Airbnb.com actually has a place where you can start listing your property (it's under the Host drop down on the horizontal bar.) You don't have to be totally ready to go with your listing, but you can use it as an estimate for what you can get. Airbnb will run the numbers based on location, type of property and amenities. I think they probably have a stronger feel for this as they have more numbers to work with. 

Added to that, you can look at Airbnbs in your area and see how often they are rented and for how much. That would give you an idea of what to expect and what to ask for when using third party property management. Good luck! 

I actually rent out my timeshares to do test runs on markets and determine places to invest for STR. I've been doing Phoenix this year and I haven't had good numbers on it. I figured maybe the summer months were too hot and people weren't going there but fall is here and still the numbers haven't moved. I do notice when people go to Phoenix they are usually staying a few weeks at a time so it's definitely seems to be more vacation rental focused than STR focused. I would definitely check out Air DNA but be warned their numbers aren't always accurate. I personally wouldn't touch the Phoenix market just from my own personal research but I'm pretty sure you can find someone that is probably getting great returns in that market. I also see quite a few listings with a good amount of reviews so there's a niche out there in that market. I also hear there are some strict HOA's out there even outside the condo market.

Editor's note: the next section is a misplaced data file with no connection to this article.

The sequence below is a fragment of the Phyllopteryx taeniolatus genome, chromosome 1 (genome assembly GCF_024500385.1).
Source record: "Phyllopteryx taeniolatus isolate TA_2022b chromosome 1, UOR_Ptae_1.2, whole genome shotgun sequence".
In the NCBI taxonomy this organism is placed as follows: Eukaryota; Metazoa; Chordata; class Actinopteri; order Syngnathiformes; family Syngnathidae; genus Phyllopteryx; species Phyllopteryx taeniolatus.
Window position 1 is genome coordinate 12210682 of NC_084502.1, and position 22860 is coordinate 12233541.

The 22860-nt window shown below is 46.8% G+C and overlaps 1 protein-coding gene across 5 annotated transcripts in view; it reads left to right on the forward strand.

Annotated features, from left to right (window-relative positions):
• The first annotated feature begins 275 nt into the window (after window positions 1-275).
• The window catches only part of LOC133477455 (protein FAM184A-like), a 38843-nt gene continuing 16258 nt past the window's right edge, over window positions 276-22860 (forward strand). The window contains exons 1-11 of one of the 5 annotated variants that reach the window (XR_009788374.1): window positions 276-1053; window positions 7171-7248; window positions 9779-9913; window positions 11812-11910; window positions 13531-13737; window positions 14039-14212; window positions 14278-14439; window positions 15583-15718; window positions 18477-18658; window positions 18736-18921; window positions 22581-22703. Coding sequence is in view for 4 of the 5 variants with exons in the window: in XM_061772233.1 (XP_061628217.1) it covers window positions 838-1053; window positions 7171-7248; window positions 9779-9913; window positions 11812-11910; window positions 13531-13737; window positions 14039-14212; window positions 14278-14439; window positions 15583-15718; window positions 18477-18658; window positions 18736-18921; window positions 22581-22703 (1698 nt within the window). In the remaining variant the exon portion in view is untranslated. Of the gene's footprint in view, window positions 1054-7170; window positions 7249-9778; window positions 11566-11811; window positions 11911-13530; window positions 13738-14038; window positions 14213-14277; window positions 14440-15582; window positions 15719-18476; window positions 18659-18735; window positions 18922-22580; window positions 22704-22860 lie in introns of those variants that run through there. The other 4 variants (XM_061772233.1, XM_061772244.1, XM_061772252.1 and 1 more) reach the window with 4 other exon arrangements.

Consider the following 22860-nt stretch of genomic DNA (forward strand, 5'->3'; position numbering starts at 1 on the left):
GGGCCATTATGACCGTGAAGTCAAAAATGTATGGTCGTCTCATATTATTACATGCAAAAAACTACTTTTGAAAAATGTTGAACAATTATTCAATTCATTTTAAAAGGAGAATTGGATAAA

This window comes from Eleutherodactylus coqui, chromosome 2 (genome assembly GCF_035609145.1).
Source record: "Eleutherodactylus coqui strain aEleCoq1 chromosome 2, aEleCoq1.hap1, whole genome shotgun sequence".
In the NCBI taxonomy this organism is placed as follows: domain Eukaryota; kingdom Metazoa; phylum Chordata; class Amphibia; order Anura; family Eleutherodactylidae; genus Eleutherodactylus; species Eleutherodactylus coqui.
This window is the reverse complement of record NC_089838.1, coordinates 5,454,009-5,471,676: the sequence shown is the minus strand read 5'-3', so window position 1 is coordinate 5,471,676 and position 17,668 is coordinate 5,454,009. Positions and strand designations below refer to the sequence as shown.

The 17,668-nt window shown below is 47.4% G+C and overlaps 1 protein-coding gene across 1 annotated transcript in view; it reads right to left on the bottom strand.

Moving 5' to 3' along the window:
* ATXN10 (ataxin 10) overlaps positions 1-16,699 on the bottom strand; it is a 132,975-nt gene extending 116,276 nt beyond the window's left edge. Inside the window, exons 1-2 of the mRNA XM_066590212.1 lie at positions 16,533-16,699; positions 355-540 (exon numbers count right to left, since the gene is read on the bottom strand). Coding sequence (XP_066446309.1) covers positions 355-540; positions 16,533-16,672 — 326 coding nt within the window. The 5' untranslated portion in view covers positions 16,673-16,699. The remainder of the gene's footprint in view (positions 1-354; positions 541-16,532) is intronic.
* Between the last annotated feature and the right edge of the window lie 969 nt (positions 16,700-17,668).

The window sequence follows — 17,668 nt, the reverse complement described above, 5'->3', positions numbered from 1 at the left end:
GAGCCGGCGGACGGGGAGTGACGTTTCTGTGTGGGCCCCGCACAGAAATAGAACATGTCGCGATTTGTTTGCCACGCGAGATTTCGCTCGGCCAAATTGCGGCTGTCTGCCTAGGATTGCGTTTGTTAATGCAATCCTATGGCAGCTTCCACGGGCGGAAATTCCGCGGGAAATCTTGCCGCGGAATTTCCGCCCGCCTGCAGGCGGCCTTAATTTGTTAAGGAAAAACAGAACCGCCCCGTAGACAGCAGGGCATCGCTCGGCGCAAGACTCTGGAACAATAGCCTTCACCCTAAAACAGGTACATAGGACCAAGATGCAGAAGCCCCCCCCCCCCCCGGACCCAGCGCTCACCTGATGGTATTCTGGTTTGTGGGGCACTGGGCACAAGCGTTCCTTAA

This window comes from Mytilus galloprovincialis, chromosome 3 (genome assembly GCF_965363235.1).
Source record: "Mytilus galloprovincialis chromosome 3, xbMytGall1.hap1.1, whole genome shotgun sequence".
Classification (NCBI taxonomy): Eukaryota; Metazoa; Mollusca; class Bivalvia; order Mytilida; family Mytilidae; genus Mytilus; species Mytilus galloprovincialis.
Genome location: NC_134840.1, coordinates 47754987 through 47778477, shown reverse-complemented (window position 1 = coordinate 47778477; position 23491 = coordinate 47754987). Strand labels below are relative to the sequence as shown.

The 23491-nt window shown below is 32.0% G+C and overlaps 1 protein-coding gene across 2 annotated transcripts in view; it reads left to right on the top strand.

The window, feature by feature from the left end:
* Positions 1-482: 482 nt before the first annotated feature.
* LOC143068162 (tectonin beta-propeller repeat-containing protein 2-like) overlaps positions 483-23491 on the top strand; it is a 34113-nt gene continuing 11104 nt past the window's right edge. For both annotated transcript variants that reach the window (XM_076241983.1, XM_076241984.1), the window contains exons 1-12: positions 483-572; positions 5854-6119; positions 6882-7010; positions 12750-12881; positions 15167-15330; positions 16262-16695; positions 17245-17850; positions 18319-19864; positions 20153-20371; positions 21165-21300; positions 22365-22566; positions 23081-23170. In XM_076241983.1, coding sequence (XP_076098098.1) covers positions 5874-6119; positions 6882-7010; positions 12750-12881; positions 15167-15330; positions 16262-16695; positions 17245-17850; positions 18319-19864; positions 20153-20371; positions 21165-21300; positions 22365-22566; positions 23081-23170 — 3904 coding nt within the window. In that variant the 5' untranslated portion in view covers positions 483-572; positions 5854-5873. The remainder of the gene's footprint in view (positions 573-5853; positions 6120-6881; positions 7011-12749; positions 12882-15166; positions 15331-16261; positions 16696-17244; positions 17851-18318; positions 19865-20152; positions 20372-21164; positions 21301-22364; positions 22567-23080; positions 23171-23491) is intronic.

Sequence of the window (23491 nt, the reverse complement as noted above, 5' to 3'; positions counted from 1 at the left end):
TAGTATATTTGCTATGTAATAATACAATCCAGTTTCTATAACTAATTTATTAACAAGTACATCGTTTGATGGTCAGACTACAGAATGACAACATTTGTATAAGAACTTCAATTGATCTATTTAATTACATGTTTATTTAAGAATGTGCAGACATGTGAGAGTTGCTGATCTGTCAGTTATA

Thanks for your recommendations @Andrew Kerr , @John Underwood , @Andrew Johnson , and @Erin Spradlin that will be a great help!

Great job @Paul Sandhu on self managing and getting a great profit on your 22 properties!  I really want to get into short term vacation rentals and your last point is exactly why I'm asking around to see what's typical for cash flow. Since I can't self manage like you since I'll be out of state I'm curious if there'll be any profit left after paying a property management company 18% as well as paying off a mortgage that we'll say will be $1,000/mo. as well as ongoing maintenance. I'm ok with a slim positive cash flow since I'll be visiting and using my place 2-4 weeks out of the year but in my initial research I'm worried if I can even get that.

Thanks for your input @Myka Artis . From a vacation/fun perspective I love Phoenix, but looking up pricing on Air DNA as well as seeing what places are going for on airbnb and knowing my expenses will be high (18% property management, $1,000ish mortgage, ongoing maintenance, etc.) is making me less and less excited to invest out there. Do you have a breakdown of income and expenses for a typical month or year of one of your properties? If so I'd love to see some real life numbers.

@Kyle Seidel My numbers only show volume of travelers. My numbers on profit are skewed because I don't pay for any utilities, mortgate, etc because the properties are timeshares.

       I ran some numbers on vacation rentals in the Tempe area a year back or so, and the returns weren't bad.  Might be something to look into.  They weren't enough to get me into that market, but if you like the Phoenix area might be something to consider.